I guess you are wondering what this is. What is a wavy vision?  Is there such a thing as a wavy vision? Who has a wavy vision?
That was the complaint a nine year old patient gave when she came into my consulting room the other day. She said and I quote, “whenever I close my right eye, everything looks wavy with my left eye. It’s like things are bent like a wave”.
If someone describes such vision to you what goes through your mind? Impending blindness? Or a practical joke?
Such condition is called metamorphopsia.
Metamorphopsia is a vision defect where straight lines appear wavy. For example when looking at the edge of a table, instead of being straight it looks curved or wavy.  There might even be blank spots in the line of vision.  When this is noticed it is advisable to seek medical attention immediately. It just might be the underlying symptom of a serious eye condition.
Understanding how the visual system of the eye works will give a better view of this condition. Light goes into the eye through the cornea, the aqueous humor, the lens then the vitreous humor before finally hitting the retina at the macular precisely which is located at the center of the retina where vision is clearest. As rays of light pass through all these materials, it gets bent (refracted) at every stage due to their varying thickness.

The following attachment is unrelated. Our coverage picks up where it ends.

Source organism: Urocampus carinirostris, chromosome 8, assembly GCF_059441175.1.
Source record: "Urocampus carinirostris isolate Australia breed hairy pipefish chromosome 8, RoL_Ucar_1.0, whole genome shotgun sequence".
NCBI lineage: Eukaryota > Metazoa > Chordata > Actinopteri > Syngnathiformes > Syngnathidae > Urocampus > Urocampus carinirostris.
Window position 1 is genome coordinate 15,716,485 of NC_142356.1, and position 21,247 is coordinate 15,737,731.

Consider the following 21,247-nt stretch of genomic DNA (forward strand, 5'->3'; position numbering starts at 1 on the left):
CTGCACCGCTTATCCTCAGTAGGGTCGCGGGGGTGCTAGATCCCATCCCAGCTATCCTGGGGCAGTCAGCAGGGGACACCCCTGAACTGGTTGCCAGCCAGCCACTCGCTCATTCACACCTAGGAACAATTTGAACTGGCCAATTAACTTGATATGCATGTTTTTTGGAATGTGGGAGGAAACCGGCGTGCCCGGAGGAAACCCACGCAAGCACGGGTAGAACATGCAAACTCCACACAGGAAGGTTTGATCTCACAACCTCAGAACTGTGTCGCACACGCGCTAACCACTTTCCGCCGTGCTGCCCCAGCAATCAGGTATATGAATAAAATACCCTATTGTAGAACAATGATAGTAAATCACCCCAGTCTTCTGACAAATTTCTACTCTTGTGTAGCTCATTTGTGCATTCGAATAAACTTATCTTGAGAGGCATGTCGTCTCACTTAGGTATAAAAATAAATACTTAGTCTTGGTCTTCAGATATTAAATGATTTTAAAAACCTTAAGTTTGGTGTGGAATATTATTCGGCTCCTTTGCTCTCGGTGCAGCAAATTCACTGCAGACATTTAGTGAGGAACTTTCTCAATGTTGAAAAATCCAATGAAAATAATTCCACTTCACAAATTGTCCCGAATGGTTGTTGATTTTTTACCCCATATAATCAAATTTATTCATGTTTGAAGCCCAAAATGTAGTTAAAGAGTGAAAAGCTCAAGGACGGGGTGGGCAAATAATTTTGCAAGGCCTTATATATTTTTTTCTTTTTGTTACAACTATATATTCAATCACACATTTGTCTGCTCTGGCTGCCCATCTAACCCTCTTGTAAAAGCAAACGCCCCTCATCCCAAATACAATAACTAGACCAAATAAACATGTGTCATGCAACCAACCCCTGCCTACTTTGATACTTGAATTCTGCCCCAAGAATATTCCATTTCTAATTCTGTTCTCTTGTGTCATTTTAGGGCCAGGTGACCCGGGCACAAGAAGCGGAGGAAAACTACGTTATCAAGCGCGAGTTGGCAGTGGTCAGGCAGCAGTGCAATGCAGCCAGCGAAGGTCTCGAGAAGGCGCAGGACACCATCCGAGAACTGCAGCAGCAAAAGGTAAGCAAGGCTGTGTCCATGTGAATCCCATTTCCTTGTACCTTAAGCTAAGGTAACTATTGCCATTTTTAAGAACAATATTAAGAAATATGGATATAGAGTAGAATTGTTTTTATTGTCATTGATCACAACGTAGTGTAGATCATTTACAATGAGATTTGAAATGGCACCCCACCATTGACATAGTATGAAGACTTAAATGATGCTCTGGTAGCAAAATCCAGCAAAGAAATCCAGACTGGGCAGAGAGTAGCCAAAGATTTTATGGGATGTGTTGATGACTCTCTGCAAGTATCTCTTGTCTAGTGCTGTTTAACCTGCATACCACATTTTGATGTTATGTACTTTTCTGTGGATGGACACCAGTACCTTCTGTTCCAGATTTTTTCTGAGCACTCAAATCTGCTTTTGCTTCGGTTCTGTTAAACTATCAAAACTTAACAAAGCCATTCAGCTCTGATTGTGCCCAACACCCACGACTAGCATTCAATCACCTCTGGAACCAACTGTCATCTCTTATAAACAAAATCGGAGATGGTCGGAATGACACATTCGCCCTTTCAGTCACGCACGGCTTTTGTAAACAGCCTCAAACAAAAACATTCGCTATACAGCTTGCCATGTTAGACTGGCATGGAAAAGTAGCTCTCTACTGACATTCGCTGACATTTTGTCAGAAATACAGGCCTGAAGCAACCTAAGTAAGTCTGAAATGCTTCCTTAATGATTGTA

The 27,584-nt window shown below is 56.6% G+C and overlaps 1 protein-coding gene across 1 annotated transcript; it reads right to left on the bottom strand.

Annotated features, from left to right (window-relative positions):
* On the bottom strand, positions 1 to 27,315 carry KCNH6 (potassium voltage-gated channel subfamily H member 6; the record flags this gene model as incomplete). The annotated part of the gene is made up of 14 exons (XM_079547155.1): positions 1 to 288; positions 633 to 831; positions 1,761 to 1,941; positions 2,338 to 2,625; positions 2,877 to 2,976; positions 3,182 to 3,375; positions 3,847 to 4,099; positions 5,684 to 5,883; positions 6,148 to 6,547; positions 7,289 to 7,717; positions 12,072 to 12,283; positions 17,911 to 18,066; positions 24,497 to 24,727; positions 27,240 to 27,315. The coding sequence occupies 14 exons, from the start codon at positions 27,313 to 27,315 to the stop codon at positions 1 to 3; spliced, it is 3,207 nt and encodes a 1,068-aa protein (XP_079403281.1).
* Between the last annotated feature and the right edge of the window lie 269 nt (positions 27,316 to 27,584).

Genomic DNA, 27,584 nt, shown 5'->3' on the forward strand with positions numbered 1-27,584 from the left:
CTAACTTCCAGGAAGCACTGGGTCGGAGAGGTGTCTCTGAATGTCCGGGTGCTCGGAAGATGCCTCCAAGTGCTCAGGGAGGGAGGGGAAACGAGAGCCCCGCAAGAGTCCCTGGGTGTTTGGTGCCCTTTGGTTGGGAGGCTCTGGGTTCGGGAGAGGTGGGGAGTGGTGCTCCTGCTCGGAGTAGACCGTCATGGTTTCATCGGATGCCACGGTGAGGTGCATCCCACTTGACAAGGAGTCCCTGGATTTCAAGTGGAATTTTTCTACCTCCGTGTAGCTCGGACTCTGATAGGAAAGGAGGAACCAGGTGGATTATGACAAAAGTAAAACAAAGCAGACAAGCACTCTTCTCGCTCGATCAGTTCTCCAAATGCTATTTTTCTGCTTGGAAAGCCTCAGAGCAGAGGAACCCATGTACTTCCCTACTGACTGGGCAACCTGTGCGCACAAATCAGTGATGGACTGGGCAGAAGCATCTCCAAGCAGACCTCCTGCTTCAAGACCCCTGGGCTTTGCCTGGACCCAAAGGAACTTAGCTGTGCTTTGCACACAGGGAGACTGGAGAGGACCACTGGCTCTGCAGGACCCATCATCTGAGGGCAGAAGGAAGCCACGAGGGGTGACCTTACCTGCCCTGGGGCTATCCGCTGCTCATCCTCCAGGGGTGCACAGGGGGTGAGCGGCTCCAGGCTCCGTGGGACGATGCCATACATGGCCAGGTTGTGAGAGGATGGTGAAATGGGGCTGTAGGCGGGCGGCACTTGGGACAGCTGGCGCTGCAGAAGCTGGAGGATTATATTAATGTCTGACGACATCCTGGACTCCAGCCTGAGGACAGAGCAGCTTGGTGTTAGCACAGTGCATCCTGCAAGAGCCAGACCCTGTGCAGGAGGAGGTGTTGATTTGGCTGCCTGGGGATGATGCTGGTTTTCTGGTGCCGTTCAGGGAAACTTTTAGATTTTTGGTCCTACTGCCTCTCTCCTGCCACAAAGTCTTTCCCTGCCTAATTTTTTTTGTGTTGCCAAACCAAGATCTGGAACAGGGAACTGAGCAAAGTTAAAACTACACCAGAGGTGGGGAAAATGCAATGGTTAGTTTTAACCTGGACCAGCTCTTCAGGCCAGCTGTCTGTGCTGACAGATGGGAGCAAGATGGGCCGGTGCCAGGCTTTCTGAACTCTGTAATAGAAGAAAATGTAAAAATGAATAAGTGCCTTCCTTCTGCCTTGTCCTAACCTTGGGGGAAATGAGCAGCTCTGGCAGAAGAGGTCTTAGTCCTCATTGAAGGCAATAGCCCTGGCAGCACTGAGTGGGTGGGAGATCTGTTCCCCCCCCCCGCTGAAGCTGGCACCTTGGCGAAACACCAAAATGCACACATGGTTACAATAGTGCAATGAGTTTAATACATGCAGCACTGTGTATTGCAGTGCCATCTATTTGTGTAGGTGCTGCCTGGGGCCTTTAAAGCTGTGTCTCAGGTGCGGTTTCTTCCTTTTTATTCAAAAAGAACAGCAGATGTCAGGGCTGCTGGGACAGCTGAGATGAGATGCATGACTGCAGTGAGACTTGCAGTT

1.      Migraine: This is a series of chronic moderate to severe headaches which are often associated with a number of autonomic nervous system symptoms. The headaches occur in one half of the head and are associated with nausea, photophobia and sometimes visual distortions. Metamorphopsia in this case is usually temporary.
2.      Macular Degeneration: This is more common in our senior citizens – from fifty years of age and above although cases are also seen in the younger generation. It’s an eye disease that causes loss of vision in the central visual field.
3.      Retinal Detachment: In this instance the retina is separated from its supporting layers (i.e. detaches) and this causes reduced vision and/or metamorphopsia. It can be caused by ocular inflammation, head trauma, complications in surgery, diabetes or high myopia (short sightedness).
4.      Macula Hole: This can be congenital or as a result of underlying diseases. The nerve cells of the macula become separated from each other and pull away from the back surface of the eye.
Treatment of metamorphopsia would depend on the underlying cause. So when you hear someone say he/she has a wavy vision. Suggest a prompt visit to the eye doctor.

Dr. Zita